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The Way We Used To Feel

Tracy Borman, Paul Pickering, Penny Spikins & Elsa Richardson debate our knowledge of emotion in byegone generations with Rana Mitter and an audience at the Free Thinking Festival.

Can we ever really know the feelings of byegone generations? Author and TV historian Tracy Borman shares the clues we have to the emotional lives of Tudor royalty and archaeologist Penny Spikins explains what million year old human remains tell us about how prehistoric people felt. Paul Pickering explores what we know about the emotions of the Manchester Chartists and the way songs have carried political feelings. New Generation Thinker Elsa Richardson teaches a course on the history of emotions. Rana Mitter hosts with an audience at the Free Thinking Festival at Sage Gateshead

Tracy Borman is joint Chief Curator for Historic Royal Palaces, Chief Executive of the Heritage Education Trust. Her books include Henry VIII and the Men Who Made Him, The Private Life of the Tudors, Thomas Cromwell: The Hidden Story Of Henry VIII's Most Faithful Servant

Penny Spikins is Senior Lecturer in the Archaeology of Human Origins at the University of York. Her books include How Compassion Made Us Human looking at archaeological evidence for the earliest examples of healthcare, and Neanderthal social lives.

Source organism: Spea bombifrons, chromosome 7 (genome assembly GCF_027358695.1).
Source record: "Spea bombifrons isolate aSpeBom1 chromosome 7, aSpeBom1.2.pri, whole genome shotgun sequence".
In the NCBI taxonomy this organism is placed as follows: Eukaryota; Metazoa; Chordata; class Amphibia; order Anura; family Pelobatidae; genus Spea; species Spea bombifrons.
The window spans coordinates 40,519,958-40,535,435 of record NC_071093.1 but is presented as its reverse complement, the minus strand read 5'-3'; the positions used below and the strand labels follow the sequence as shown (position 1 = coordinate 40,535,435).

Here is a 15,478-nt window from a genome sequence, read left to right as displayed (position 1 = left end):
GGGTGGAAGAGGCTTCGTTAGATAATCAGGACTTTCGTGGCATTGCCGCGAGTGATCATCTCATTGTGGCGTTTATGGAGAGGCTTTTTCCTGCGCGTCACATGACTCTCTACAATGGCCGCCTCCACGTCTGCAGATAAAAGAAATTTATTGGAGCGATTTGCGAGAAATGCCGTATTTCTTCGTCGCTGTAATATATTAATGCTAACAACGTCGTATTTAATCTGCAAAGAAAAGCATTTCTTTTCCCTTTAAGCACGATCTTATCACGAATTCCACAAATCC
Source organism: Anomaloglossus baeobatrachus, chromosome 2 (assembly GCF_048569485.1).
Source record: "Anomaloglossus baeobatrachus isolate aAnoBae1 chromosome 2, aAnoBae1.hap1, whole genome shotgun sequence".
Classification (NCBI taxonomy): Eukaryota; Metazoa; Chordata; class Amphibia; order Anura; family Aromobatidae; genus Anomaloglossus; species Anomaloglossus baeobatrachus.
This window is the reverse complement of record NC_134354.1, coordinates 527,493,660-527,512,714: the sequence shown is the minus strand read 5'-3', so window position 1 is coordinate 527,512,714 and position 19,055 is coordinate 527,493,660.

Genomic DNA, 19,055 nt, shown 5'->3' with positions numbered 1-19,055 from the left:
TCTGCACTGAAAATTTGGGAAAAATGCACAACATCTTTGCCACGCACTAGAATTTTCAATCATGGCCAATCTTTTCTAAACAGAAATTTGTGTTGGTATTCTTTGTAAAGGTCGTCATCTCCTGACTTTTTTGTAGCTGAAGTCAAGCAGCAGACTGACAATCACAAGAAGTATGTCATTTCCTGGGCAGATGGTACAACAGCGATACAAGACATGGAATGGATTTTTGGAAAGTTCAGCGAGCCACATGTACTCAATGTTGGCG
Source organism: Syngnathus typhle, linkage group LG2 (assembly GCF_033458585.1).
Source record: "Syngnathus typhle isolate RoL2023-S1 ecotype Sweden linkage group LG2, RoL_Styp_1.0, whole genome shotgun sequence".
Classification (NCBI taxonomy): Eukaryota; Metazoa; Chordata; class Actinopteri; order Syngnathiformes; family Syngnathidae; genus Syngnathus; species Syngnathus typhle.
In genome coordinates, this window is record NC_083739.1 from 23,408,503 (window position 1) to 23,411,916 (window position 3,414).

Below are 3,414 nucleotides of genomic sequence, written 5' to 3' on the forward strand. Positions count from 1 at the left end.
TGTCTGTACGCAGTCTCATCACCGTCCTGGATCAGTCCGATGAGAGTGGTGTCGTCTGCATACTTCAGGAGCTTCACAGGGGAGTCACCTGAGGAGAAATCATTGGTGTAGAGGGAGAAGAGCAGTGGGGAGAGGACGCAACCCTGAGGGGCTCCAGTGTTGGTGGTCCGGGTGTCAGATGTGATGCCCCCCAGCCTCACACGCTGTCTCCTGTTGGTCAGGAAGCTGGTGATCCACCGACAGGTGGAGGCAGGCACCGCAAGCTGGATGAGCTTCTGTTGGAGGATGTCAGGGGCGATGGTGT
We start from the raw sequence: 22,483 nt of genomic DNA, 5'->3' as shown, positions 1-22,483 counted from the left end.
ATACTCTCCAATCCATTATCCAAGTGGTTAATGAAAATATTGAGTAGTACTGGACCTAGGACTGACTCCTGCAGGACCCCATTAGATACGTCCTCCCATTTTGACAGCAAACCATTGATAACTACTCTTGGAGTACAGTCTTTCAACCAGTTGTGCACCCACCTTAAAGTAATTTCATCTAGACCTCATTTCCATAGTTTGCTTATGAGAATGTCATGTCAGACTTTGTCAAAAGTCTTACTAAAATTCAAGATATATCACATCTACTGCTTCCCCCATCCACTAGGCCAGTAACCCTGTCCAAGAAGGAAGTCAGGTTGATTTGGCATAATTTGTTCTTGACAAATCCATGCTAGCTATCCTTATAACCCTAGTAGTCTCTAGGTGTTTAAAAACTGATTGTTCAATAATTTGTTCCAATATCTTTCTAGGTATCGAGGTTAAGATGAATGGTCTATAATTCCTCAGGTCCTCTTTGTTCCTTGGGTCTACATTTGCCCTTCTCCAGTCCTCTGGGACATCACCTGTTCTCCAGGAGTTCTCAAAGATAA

Paul Pickering is a Professor and Director of the Research School of Humanities and the Arts at the Australian National University. The author of books on subjects ranging from C19 radical politics in the British world, monuments and public memory, re-enactment history - his most recent, Sounds of Liberty, is about music and politics. He is currently a Visiting Professor at Durham University working in a team studying the question: 'Who are the People?'

Elsa Richardson became a BBC/AHRC New Generation Thinker in 2018. She teaches on the history of the emotions and is a Chancellor’s Fellow at the University of Strathclyde, Glasgow.

Producer: Craig Smith

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45 minutes

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